Gatorade Created a Shop With a Secret Room Full of Tech-Driven Training Equipment

Inside the brand's SXSW activation

SXSW attendees could try their hand at some quarterback drills at Gatorade's pop-up store. Gatorade
Headshot of Katie Richards

Gatorade made its SXSW activation slightly deceptive. When attendees walk into the space they enter into the G-Store—a somewhat small pop-up shop filled to the brim with any and every possible Gatorade product you could imagine, from protein powder to classic Gatorade drinks.

Attendees are given iPads as soon as they enter the store and are asked to find products that fit in four different categories—hydration, energy, recovery and endurance—as part of an augmented reality experience. When the iPad is held up to the correct category, it displays some of the products in those categories. After unlocking all four categories, Gatorade then takes participants to the next stage of the activation.


At the back of the pop-up store, there’s a wall of refrigerators filled with different colors of Gatorade. It may look like any regular convenience store display, but when visitors pull open the doors to one of the refrigerators, they open up into a massive back room with some lovely neon lighting.

While the front of the pop-up is designed to show off the wide variety of Gatorade products, the back is all about introducing SXSW attendees to how the brand is using technology to help athletes hone their skills. Overall, the whole activation is aimed at showing people that Gatorade is more than just a hydration company.

“The G-Store SXSW pop-up is a way for us to showcase how broad the Gatorade product portfolio really is—hydration, energy, recovery, endurance products and more—with a twist. While the retail shop spotlights innovative ways Gatorade is fueling athletes, the stockroom is a competitive playground that showcases how evolving technology is fueling athletes training,” Gina Hardy, head of consumer and athlete engagement for Gatorade, said.

Tucked away in the back of the pop-up, Gatorade set up a number of tech-driven programs that are designed with athletes in mind. There’s a station for basketball players where the Handles Hero machine uses Lazer 900 to dish out ball-handling drills. The Handless Hero is used by several NBA teams as a training tool that tracks how closely the player is dribbling to the moves that are being depicted on the screen in front of them.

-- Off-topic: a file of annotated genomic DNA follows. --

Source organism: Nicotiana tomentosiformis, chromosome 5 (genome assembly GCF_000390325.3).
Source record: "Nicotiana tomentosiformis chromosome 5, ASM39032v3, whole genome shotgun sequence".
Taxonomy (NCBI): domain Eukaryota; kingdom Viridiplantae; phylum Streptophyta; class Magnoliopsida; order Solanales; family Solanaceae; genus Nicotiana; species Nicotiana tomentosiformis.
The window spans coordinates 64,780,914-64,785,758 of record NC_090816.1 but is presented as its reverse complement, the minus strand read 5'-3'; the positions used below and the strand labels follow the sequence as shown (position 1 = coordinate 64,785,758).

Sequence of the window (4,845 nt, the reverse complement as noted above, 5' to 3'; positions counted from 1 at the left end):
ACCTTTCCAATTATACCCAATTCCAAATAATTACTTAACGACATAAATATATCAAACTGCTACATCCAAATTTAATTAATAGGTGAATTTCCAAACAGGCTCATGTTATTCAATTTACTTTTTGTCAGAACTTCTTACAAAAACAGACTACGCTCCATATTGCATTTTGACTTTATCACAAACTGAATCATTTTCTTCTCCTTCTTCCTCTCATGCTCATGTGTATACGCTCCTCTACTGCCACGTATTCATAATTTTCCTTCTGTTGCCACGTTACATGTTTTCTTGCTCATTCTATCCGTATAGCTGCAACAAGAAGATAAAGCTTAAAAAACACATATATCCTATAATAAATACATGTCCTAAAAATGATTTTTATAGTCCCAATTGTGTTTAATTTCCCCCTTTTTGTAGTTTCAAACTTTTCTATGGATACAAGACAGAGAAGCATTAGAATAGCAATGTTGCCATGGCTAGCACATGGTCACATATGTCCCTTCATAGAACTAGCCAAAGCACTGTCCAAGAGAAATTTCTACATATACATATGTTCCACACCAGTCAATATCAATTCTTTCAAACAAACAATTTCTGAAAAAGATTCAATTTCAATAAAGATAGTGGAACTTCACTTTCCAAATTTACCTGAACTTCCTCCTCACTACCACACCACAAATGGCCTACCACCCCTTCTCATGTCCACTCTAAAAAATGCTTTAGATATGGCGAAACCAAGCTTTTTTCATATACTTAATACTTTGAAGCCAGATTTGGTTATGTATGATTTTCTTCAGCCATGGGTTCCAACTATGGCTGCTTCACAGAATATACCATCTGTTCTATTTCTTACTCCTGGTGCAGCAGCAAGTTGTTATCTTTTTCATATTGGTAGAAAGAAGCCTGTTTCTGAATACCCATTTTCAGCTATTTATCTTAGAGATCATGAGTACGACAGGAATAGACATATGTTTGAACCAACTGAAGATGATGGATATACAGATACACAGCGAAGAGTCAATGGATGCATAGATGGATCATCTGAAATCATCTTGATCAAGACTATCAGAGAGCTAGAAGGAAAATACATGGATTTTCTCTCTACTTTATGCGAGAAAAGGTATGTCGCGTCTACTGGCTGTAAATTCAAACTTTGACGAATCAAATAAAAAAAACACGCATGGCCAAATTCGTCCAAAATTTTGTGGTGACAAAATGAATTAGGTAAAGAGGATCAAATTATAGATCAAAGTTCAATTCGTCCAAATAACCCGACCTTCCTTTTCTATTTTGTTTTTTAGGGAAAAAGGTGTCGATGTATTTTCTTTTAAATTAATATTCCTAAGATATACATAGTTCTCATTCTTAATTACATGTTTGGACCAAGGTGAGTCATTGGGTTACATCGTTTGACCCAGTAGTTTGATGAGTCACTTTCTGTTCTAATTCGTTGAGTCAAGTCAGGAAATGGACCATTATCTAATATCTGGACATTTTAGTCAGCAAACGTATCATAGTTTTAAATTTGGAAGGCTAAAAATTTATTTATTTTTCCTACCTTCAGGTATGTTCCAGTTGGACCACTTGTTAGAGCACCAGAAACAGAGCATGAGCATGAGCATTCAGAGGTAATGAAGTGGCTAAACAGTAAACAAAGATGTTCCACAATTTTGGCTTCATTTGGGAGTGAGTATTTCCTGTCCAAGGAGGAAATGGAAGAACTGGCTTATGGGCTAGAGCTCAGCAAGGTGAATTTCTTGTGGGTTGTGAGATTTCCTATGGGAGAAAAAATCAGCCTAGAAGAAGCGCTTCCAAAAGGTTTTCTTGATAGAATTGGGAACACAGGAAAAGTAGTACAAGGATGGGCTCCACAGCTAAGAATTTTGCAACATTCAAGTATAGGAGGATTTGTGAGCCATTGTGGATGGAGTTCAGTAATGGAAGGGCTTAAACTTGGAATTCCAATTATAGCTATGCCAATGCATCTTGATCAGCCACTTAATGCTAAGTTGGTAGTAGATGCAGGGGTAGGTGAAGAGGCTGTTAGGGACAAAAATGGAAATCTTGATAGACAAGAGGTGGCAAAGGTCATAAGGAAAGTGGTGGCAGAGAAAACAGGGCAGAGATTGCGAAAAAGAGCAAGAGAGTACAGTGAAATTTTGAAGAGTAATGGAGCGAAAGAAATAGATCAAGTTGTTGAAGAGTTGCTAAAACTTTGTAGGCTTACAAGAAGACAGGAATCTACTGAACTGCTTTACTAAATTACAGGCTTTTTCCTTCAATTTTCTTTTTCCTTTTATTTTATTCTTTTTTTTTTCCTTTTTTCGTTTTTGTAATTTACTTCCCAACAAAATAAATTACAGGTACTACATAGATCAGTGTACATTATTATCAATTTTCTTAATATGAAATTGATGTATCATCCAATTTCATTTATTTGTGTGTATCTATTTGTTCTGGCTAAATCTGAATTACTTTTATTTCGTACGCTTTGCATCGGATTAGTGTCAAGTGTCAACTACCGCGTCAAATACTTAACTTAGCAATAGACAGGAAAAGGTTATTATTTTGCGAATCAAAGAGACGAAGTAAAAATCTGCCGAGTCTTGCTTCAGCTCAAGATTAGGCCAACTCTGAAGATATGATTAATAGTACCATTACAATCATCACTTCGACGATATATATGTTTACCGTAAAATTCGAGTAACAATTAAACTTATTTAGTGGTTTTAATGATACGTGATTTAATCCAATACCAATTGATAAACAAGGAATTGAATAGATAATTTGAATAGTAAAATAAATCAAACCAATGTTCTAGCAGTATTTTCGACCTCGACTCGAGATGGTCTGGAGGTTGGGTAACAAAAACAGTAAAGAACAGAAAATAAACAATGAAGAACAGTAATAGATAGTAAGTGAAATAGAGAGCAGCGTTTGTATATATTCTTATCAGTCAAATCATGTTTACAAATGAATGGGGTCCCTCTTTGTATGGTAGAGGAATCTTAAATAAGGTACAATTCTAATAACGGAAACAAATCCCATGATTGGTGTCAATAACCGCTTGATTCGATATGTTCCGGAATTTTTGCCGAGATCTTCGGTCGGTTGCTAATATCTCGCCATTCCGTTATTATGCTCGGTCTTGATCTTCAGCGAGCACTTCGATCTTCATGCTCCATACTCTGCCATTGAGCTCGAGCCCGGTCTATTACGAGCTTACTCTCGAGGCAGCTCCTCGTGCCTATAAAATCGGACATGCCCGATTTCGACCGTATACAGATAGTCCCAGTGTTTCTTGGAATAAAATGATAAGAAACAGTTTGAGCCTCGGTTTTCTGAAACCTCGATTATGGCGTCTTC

Additionally, Gatorade set up several VR stations (called Beat the Blitz) where attendees can strap on a headset and run some quarterback drills with guidance from Peyton Manning. Once they’ve got the basics down, participants can run the drills, hitting moving and stationary targets while also trying to dodge some oncoming blitzes. The more you miss the targets and the more you get tackled, the more dehydrated you get. When your Gatorade bottles run out of fuel, you’re out of the game.

There’s also a RE/ACT Attack station that uses an interactive LED light training system to test and improve an athlete’s reaction time, agility, speed and coordination.

“You can’t be all things to all people, so I think the key to being successful, no matter where you are, is staying authentic to your brand. Gatorade is a sports fuel company. When you come to the G-Store SXSW pop-up, you’re going to experience the different ways we fuel athletes—whether that’s G ESSNTL, our new line of products made with minimal ingredients, or new technology like Beat the Blitz,” Hardy added.


Gatorade is no stranger to SXSW. Last year, the brand had a similar tech-focused experience, but this year Gatorade took things to a new level.

“Our primary mission is the same,” Hardy explained. “Reinforce that Gatorade has a more than 50-year history of studying the best athletes in the world, in the lab and on the field, and no one knows their fueling needs better. Similar to our previous activations here, we’re demonstrating that through innovation that spans both products and tech.”


@ktjrichards katie.richards@adweek.com Katie Richards is a staff writer for Adweek.
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